For instance, because both the electrode structure and the insulating layer of a front-illuminated CCD will absorb x-ray photons below energies of 700 eV, a back-illuminated CCD architecture is required to detect low-energy x-rays (about 30 eV to 3 keV). The cross section of a back-illuminated CCD is shown in Figure 2.
When it comes to low energy x-rays (approximately 30 eV to 500 eV) even AR coating itself can absorb x-ray photons. With this in mind, Teledyne Princeton Instruments designed its direct-detection cameras without AR coating. For medium-energy x-rays (about 3 keV to 20 keV), back-illuminated CCDs with or without AR coating can be used.
To meet the demand for higher QE in the medium energy x-ray range, CCD manufacturer Teledyne e2v developed front-illuminated, deep-depletion technology several years ago as a way to increase sensitivity. To achieve a favorable balance between QE, spatial resolution, and blemishes, Teledyne e2v utilizes a 50 μm-thick epitaxial layer. To optimize detector QE, Teledyne Princeton Instruments PIXIS-XB utilizes these sensors in conjunction with a beryllium window, a design that gives researchers the freedom to use the camera without having to attach the detector to the vacuum chamber.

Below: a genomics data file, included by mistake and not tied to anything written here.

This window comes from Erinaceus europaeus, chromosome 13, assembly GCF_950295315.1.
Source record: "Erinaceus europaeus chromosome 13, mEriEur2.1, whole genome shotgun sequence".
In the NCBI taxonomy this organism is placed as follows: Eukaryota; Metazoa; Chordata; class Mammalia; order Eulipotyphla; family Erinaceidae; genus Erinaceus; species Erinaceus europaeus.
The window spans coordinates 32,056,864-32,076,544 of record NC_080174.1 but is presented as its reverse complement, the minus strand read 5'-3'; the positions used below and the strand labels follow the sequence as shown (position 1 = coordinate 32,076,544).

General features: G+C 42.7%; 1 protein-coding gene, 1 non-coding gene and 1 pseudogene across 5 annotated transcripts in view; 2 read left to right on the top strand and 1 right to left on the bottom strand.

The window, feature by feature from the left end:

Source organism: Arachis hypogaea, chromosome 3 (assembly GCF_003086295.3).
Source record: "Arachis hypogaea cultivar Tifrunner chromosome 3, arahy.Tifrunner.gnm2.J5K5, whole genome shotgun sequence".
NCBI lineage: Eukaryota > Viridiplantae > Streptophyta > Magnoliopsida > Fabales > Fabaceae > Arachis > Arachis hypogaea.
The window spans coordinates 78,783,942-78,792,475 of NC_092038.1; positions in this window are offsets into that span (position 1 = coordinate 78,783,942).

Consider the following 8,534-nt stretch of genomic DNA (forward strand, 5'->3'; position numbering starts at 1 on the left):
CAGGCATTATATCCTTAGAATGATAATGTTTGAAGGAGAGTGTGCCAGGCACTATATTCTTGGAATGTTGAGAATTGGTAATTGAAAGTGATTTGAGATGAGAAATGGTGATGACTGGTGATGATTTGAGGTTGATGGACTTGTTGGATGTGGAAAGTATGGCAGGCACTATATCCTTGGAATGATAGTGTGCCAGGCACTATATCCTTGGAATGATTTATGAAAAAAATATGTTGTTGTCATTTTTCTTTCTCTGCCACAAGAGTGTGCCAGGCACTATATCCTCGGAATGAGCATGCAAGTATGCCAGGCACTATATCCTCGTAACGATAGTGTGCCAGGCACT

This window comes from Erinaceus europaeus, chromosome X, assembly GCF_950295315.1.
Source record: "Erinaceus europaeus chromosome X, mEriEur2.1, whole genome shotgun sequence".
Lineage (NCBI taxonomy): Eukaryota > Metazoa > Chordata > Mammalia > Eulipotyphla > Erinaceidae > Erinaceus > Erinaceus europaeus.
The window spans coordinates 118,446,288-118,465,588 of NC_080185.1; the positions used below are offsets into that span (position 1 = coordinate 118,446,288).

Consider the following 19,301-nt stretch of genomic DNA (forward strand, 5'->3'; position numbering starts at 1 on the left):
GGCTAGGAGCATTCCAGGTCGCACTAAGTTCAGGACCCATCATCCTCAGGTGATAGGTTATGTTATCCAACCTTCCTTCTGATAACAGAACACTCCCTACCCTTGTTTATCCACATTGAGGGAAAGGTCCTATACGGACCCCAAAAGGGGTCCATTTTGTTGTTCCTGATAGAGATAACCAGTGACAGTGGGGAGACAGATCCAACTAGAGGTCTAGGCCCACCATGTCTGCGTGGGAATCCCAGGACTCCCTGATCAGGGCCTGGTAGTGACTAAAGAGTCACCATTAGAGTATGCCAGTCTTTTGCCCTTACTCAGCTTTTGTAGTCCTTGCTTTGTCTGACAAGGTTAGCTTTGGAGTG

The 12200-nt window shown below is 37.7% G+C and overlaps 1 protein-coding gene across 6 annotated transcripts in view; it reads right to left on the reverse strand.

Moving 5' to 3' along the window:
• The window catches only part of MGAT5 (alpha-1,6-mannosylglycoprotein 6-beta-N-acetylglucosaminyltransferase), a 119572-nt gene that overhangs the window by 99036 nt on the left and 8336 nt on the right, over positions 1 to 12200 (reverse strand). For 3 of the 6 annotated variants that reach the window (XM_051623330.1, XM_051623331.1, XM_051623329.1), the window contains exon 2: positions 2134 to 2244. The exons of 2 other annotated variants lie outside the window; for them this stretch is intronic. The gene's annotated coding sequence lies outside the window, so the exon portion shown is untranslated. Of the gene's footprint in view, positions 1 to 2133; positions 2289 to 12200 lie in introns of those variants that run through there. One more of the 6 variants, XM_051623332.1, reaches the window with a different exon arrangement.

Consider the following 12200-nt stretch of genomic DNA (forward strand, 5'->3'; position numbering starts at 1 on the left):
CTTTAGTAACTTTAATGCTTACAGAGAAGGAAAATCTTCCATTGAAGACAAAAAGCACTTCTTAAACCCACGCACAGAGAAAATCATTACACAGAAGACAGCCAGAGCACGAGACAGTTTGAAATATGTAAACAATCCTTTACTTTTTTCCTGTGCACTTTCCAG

For extremely demanding applications that require x-ray sensitivity spanning the low-to-medium energy range (about 30 eV to 20 keV), Teledyne Princeton Instruments has also designed the SOPHIA-XO and PIXIS-XO cameras that uses a back-illuminated, deep-depletion CCD without AR coating. These models feature a rotatable ConFlat flange, but alternatively it can be supplied with a removable ConFlat flange with a beryllium window. Finally, for ultimate operational flexibility within the vacuum chamber, Teledyne Princeton Instruments offers the PI-MTE3 camera, which can be delivered with any of the aforementioned CCD sensors.